On October 18, students from Académie catholique Notre-Dame and École publique Rivière Rideau planted a garlic crop at Kemptville Campus. Planting took place in a new half-acre garden plot at the corner of Campus Drive and Curtis Drive, marking a first step towards re-introducing local food production on campus. Currently home to several schools, daycares, non-profits and businesses, the Campus also hosts vertical growing, applied research, and community events in their greenhouses, as well as a working maple sugarbush that holds public events every spring and fall.
“Our goal is to create opportunities for food production that allow for education and public engagement, in ways that bring together students, educators, food producers and entrepreneurs, and the broader community to work and learn together,” says Liz Sutherland, Kemptville Campus’ Executive Director. “Rebuilding a local food system on campus will help foster the local food economy more broadly throughout Kemptville and the region.”
In this vein, the campus is piloting a new Agri-Food business course this school year, in partnership with all four school boards. High school students from across North Grenville will have the chance to explore business and career opportunities in food and agriculture, developing their own entrepreneurial skills through hands-on learning.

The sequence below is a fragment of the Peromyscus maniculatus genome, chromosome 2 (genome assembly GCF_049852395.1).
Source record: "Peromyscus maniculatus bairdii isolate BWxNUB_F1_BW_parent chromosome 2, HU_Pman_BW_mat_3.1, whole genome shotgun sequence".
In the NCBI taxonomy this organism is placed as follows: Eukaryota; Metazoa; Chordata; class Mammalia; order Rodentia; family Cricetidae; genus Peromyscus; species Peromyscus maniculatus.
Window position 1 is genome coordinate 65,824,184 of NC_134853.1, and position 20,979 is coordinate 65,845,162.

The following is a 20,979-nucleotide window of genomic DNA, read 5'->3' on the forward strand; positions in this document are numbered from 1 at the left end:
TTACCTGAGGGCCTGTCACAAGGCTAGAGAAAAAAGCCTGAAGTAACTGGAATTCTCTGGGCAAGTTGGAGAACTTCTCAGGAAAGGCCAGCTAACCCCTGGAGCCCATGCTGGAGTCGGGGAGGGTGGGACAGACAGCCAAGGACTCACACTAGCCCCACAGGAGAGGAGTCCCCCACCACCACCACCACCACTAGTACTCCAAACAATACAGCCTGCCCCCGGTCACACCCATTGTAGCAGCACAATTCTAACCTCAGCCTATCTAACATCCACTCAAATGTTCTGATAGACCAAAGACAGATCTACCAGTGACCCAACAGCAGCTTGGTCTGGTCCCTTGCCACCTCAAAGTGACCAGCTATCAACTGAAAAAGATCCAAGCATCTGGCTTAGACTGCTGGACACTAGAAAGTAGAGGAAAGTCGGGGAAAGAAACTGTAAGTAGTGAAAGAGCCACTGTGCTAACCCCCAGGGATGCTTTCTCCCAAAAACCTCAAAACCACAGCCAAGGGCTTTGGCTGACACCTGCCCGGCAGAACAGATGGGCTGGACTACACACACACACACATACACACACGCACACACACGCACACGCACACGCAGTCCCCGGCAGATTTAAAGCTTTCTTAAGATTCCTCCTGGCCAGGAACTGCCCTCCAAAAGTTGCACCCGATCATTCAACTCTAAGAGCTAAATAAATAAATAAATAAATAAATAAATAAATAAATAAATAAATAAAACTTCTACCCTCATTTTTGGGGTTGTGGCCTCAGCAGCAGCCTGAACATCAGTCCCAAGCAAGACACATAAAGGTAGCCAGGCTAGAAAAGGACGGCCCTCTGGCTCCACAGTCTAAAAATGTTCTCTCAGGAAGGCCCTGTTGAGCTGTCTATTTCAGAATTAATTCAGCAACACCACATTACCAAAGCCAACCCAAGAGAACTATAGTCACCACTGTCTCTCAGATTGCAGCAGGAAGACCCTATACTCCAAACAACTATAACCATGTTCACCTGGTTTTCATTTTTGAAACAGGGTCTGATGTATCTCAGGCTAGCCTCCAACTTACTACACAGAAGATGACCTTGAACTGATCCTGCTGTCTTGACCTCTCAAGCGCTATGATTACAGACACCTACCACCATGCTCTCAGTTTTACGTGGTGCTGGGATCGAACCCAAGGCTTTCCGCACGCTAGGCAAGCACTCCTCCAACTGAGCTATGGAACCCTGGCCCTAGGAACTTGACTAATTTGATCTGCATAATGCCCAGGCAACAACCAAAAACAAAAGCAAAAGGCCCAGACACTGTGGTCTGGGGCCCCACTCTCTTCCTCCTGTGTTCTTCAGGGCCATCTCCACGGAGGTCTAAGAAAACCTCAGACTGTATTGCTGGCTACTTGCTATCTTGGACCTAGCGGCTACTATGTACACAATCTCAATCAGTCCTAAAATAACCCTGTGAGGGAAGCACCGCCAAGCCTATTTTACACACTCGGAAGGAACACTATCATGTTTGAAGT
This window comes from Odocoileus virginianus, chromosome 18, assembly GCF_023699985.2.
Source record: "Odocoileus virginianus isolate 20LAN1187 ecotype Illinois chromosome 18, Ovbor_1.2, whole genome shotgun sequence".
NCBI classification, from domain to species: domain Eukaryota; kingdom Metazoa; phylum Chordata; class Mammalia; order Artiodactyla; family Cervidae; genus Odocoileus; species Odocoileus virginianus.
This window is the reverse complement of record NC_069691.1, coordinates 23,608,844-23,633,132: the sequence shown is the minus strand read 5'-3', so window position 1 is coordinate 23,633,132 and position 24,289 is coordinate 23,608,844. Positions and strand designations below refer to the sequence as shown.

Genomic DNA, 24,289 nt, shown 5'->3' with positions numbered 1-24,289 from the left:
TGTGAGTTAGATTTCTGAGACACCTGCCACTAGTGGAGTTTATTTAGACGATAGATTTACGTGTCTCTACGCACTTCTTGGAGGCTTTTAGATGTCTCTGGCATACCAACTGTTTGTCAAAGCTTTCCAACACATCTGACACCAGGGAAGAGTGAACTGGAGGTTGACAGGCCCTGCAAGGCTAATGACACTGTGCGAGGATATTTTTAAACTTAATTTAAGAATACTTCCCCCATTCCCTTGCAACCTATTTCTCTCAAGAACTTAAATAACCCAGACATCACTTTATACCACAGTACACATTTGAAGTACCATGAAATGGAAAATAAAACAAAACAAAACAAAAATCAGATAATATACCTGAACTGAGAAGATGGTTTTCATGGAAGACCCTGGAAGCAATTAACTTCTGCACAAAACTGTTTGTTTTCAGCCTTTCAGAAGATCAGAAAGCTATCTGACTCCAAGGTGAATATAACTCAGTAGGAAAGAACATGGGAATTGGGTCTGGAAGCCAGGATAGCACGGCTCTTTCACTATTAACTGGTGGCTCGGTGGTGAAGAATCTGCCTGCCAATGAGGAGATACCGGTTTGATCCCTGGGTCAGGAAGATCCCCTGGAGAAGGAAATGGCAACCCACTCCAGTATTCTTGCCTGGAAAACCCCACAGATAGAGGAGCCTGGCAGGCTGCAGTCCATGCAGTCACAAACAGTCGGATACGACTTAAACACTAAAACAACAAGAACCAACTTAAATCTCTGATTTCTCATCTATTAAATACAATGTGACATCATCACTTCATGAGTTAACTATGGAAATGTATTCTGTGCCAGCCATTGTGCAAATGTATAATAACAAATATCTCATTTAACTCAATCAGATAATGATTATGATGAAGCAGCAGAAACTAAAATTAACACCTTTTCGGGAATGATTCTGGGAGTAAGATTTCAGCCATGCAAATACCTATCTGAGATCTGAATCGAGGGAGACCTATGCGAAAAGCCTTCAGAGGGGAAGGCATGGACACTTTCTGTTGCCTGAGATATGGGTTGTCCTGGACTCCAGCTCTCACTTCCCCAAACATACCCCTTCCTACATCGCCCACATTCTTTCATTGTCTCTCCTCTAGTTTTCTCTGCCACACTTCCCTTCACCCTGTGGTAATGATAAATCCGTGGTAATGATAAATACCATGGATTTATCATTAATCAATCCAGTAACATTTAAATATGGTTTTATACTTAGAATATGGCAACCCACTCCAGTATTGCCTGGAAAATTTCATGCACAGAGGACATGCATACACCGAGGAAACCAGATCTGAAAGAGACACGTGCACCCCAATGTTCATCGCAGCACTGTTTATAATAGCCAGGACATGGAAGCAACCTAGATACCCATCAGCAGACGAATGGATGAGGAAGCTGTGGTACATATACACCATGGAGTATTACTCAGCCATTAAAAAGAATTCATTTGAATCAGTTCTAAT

“Developing partnerships with schools to offer experiential learning is one piece of our broader vision for local food,” says Leela Ramachandran, Project Manager for Training and Local Food at Kemptville Campus. “We’re also upgrading our greenhouses, working towards a commercial kitchen for community use, and exploring community gardening and small-scale food production. We’re investigating the whole local food chain, from production to processing to distribution, to see where the gaps and opportunities are.”
The garlic planted by students will be ready to harvest next summer, and will be distributed to local businesses, eaters, and community food organizations. “Garlic is such a great crop to introduce kids to food production,” says Ramachandran. “It’s easy to plant in the fall and is one of the first crops to emerge in spring. Students can see the results of their work over the school year, and connect it with what they learn in class about plant growth, agriculture and food.”
Stay tuned to this page and our newsletter for more updates as our local food project unfolds. For more information, please contact Leela Ramachandran, Project Manager for Training and Local Food, at email@example.com.
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